My laboratory is focused on the development of fluorescence imaging approaches capable of showing the spatial and temporal regulation of protein-protein interactions and/or enzymatic activity inside living cells and animals.
My research interests include molecular electronics, nano-scale chemistry and sensory interfaces.
My interests in photonics lie in advanced light microscopy techniques, as a route to the study biomolecules ideally within the context of living cells.
The main research interests of my laboratory are focused on the application and development of ultra-sensitive, live-cell fluorescence microscopy techniques with a spatial resolution down to the molecular level.
Photonics is one of the tools that helps me to study embryogenesis, by imaging cell movements and fate during early mouse development.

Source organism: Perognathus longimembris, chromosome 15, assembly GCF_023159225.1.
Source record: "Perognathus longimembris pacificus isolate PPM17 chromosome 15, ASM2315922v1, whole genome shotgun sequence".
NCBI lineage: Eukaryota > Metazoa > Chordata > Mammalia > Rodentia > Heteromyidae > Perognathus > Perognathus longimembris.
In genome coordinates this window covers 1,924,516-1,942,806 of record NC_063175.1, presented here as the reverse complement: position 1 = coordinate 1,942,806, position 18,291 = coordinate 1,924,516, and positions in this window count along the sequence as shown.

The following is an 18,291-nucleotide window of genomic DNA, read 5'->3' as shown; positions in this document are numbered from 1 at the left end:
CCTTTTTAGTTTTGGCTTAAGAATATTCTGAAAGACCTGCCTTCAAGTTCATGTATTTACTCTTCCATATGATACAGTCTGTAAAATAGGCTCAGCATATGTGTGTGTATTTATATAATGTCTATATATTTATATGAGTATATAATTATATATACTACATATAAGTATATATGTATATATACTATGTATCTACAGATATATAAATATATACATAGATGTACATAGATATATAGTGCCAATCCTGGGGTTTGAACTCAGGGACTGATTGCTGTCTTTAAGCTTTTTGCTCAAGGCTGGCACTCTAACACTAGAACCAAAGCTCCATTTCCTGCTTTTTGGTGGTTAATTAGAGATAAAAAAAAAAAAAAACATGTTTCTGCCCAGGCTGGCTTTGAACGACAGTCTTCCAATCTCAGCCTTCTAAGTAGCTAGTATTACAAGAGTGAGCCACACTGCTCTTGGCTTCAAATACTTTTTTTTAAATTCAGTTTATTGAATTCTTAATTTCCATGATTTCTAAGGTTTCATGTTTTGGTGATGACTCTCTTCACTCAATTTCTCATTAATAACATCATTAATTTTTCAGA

The optical research of the group has the aim of enabling our collaborators to perform effective research by offering advanced microscopy techniques in a form that can be used routinely.
I am the facility manager of the Wolfson Imaging Centre, based in the Weatherall Institute of Molecular Medicine. We specialise in methods of fluorescence imaging, including single molecule and super-resolution (STED, STORM/PALM).
I am interested in applying novel imaging modalities for investigating biological specimens.
My research involves bionanotechnology and its application to cancer. Some of our photonics related research includes the development of new ways to target quantum dots (QDots) and conjugated polymer dots (Pdots), ultra-bright nanoparticles, to study cell surface receptors.
My research is focused on rotary molecular motors, in particular the Bacterial Flagellar Motor, which is a rotary molecular engine powered by the flow of ions across the inner, or cytoplasmic, membrane of a bacterial cell envelope.
My research focuses on understanding the interactions of supramolecular complexes that form the structural elements of cells and carry out essentially all functions and processes within living cells.